Great leaders have impact, and the greatness of their leadership is measured by their impact over time. No one illustrates that better than Gloria Molina, winner of the 2006 Hispanic Business magazine Woman of the Year award. For two decades, she has promoted Hispanic political participation by example and advocacy. She fully deserves the celebration that awaits her at the WOY Gala in Las Vegas on May 4 (for details, visit www.hbevents.com).
Ms. Molina is one of 20 Elite Hispanic Women whom we honor in this issue, including the five WOY finalists and 14 other leaders who, collectively, demonstrate the highest levels of achievement in a cross-section of the professions.
Like Ms. Molina, retired Federal Reserve Chairman Alan Greenspan is another great example of time-tested leadership. Until February 1, when Ben Bernanke took over, Mr. Greenspan had guided the Fed since 1987. According to economist Mark Skousen, monetary policy changed seven times in Mr. Greenspan's tenure, alternating between "easy money" lower rates and "tight money" higher rates. Despite fluctuating circumstances, a record of solid economic growth attests to his leadership.
But the future belongs to Mr. Bernanke, who now faces his own time test. Like clockwork, the Federal Reserve Bank has raised interest rates 14 times since 2004. This tightening cycle has raised rates from a historically low 1 percent to a historically low 4.5 percent. With the clock ticking, the capital markets are watching Mr. Bernanke to test his likely approach to monetary management for the next14 years, the regular termfor a Fed chairman.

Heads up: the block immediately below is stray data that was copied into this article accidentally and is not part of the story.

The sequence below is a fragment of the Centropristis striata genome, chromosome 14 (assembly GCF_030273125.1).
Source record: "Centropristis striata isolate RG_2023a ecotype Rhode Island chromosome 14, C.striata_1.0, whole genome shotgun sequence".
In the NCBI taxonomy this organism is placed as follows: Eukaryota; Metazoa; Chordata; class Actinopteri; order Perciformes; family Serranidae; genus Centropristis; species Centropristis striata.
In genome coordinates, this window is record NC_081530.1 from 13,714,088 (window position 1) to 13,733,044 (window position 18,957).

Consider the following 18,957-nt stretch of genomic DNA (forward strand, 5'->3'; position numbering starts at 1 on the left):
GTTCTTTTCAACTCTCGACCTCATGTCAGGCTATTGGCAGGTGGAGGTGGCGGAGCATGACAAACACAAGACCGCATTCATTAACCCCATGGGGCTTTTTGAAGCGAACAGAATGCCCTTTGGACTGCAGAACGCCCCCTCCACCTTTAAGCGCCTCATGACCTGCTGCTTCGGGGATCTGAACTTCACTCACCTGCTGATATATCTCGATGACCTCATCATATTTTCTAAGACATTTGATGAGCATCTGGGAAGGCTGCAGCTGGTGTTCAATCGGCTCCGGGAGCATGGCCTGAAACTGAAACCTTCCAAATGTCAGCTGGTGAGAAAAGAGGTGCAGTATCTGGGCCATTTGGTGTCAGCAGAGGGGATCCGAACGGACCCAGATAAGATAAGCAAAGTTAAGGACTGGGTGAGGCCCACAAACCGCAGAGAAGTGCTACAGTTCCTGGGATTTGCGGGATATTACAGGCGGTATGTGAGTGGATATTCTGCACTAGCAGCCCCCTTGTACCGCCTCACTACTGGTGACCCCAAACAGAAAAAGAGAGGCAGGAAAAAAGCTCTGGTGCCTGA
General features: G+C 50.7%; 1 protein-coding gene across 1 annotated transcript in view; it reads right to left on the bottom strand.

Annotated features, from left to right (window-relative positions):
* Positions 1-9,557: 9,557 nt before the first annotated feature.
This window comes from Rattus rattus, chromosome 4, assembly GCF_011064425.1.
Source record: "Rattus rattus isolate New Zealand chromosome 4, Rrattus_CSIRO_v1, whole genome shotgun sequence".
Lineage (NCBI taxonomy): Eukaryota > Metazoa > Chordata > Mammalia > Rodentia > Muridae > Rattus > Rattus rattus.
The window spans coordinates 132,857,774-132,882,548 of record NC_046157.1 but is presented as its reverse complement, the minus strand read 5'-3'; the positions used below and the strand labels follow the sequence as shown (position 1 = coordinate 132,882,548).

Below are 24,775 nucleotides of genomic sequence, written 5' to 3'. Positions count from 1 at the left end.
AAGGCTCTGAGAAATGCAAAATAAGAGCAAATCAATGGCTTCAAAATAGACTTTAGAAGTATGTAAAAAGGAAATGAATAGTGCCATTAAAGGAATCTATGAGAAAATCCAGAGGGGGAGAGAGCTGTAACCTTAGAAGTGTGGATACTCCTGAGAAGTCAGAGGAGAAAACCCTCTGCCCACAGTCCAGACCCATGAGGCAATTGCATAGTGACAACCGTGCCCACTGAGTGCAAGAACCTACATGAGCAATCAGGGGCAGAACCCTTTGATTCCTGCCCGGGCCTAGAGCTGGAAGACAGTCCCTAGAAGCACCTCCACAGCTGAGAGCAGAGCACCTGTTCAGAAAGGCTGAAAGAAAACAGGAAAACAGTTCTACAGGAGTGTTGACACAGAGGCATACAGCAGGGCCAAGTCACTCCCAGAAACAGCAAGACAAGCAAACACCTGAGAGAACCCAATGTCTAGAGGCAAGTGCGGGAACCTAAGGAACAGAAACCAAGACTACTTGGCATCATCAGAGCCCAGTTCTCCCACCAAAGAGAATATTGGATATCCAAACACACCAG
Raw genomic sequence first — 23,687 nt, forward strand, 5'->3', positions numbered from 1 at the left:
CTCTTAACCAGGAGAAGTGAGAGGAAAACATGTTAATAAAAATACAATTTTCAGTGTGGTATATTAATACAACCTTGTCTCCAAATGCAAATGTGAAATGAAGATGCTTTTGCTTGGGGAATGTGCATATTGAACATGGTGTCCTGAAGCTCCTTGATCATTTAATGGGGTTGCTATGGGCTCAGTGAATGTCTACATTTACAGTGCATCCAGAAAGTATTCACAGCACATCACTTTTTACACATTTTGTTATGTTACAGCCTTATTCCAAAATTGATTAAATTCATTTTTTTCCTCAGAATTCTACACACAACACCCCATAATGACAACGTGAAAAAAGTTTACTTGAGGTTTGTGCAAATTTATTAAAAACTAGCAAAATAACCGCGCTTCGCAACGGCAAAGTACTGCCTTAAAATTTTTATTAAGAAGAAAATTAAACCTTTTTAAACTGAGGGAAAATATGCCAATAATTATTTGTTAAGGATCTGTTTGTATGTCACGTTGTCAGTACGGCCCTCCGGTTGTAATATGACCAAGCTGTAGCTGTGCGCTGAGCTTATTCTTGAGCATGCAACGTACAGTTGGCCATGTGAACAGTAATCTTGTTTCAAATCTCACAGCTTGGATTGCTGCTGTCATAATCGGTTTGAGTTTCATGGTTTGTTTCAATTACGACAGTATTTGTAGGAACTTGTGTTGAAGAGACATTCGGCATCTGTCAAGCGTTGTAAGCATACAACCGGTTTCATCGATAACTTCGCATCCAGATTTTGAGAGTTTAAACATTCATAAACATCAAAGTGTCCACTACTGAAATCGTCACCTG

A rate of 4.5 percent represents a safe point, given mixed signals from economic data and the consensus opinion that U.S. growth will slow in 2006. The big question is whether Mr. Bernanke will take a more pro-growth stance, rather than following Mr. Greenspan's priority of keeping inflation low. However, conventional wisdom holds that monetary policy can restrain an exuberant economy, but can't stimulate a stagnant one. As economists say, "you can pull a string but you can't push it."
In addition to interest rates, the Fed has other mechanisms that affect businesses, such as the Community Reinvestment Act (CRA). While Mr. Greenspan recently won a Golden Eagle award from the Florida Minority Community Reinvestment Coalition for his implementation of CRA, both he and Mr. Bernanke have expressed concerns about a lack of hard data to encourage political support for the law.
But minority communities in general – and the Hispanic economy in particular – could prove an ally during Mr. Bernanke's first year. Research firm Yankelovich calls the Hispanic market "a main driving force in the American economy" for 2006.
The Fed chairman may find you can't push on a string, but you don't need to. If it's tied to the U.S. Hispanic economy, the string will pull him toward the future.
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